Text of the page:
But even if these were the best of times for the industrial coatings industry, the U.S. still wouldn’t be the most prosperous place in the world. According to Phil G. Phillips, president of Chemark Consulting Group, OEM coatings growth in the developed world is slow: about 3% annually in North America and slightly less than that in Europe. For strong growth, coatings producers look to China, where a booming industry has driven Asian industrial coatings growth to 5% annually.

The U.S. market, however, is still significant—an $18.4 billion slice of a global coatings market worth $70 billion. In the OEM segment, the U.S. accounts for $8.6 billion of a $20 billion global market.

In the industrially important powder coatings segment, according to Brussels-based Irfab Chemical Consultants, growth in Asian countries ranges from 3 to 12% per year. From a base of 300,000 metric tons in 2003, Irfab expects regional volumes in the powder coatings sector to reach 500,000 metric tons by 2008 and 800,000 metric tons by 2013.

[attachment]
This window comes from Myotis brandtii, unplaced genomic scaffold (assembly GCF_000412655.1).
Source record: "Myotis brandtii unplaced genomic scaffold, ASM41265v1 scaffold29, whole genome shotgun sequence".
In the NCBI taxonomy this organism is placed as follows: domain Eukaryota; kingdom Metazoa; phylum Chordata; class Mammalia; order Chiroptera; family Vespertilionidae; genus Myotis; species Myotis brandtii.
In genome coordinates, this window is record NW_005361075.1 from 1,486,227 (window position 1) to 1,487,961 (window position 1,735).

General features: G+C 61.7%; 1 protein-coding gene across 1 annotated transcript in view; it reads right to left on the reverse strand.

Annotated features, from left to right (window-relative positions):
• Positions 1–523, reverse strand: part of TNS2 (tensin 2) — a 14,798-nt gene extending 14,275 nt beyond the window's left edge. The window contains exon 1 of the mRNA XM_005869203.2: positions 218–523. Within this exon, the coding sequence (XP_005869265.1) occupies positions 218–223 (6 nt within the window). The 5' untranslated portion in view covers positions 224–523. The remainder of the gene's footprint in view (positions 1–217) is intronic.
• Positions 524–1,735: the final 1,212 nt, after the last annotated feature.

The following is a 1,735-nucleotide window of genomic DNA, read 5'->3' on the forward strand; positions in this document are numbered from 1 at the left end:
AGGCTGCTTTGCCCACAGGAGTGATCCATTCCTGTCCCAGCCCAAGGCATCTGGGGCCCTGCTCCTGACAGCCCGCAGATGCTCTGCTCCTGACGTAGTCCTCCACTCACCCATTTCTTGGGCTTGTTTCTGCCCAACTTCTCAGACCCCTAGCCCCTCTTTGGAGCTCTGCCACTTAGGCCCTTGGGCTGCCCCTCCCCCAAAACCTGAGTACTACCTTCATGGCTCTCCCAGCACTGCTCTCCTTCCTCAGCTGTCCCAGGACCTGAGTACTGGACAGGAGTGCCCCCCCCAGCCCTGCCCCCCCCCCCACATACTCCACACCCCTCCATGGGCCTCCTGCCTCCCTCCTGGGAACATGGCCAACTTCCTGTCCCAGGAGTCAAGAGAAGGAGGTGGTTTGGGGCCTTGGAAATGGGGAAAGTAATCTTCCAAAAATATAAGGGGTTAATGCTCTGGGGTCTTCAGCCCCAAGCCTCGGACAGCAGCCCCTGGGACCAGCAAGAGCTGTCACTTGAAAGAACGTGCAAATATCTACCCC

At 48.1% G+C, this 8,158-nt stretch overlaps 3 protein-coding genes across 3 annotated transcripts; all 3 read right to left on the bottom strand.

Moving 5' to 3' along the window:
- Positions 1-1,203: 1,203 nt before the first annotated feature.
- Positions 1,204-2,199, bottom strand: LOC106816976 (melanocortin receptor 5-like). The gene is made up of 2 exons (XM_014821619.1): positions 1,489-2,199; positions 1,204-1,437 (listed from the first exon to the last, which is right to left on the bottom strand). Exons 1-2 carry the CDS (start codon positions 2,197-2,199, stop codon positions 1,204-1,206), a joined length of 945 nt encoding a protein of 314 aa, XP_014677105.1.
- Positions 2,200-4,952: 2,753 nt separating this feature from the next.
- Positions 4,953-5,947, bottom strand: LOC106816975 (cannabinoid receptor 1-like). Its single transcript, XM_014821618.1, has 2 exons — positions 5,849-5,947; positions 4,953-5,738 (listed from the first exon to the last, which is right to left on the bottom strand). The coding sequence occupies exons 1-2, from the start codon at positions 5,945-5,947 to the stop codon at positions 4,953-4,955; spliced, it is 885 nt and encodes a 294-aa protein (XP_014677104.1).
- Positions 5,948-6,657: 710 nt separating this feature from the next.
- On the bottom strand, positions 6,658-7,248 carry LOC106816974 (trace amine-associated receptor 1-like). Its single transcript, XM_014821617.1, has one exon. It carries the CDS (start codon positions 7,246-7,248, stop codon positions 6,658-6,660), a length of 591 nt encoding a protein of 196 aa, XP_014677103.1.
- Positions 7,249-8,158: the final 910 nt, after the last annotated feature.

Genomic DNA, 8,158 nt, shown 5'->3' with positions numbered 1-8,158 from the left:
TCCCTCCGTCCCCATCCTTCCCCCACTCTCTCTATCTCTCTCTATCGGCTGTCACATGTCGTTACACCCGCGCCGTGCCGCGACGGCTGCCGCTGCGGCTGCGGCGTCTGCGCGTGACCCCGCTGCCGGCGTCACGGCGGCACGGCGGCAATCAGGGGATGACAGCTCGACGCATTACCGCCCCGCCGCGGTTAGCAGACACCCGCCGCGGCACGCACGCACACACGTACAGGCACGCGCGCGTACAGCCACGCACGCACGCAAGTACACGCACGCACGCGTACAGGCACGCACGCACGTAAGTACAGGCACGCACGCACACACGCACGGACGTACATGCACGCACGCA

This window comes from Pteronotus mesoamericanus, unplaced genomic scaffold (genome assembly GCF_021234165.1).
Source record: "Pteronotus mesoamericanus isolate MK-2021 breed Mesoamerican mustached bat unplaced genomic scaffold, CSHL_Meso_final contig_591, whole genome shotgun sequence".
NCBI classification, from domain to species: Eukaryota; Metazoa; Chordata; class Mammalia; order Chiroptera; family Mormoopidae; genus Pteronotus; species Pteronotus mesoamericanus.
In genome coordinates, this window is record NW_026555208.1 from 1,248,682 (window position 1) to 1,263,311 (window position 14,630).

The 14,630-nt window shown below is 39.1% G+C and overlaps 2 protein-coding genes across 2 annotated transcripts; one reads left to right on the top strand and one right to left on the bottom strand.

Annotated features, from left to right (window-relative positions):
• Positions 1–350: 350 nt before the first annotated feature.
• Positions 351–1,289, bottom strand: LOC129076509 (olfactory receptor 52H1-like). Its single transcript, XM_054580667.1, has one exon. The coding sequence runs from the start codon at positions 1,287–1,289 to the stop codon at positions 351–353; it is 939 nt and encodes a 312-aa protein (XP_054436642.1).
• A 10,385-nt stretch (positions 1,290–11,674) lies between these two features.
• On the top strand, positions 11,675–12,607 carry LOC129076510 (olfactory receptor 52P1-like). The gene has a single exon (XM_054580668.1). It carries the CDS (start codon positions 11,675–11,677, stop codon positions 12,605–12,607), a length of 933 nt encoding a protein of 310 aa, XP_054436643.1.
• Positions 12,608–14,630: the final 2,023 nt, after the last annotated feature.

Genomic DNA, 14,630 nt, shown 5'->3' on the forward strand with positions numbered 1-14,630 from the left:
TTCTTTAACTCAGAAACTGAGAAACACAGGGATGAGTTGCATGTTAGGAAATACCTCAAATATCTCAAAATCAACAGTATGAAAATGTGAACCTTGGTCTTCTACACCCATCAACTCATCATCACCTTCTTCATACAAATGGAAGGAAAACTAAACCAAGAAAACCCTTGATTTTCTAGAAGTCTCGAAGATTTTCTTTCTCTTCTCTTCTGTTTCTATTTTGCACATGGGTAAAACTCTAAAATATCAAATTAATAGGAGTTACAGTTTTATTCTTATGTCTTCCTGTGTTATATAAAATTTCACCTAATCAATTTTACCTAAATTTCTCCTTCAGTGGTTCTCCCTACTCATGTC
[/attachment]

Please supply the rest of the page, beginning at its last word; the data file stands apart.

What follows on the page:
Edward J. Donnelly Jr., group vice president of coatings and colorants for DuPont, says that, with four powder coatings plants in China already, his company is well positioned for this growth. But DuPont is interested in boosting its liquid coatings business in the region as well. The company has an automotive coatings plant in northern China that serves Volkswagen and Audi assembly lines, and given the growth in all kinds of industry in China, Donnelly wants to broaden the scope of that plant. “We are trying to see what else we can use that plant for to grow our industrial business in China,” he says.

Alexander says PPG has added capacity at two plants in China to further its focus on electronics, general finishing, and coil and extrusion coatings. “Our business has been growing very quickly in the Asia-Pacific region for the last three years,” he says. “Certainly as a result of the dynamic growth there, we have done our best to take advantage of our position to grow faster than our competition.”

Like DuPont, PPG is interested in domestic Chinese infrastructure as well as products destined for export markets. Preparations for the 2008 Summer Olympics, Alexander points out, are creating a vibrant market for precoated aluminum. “We have taken advantage of the indigenous growth of the economy on top of the export of materials to the world from China,” he says.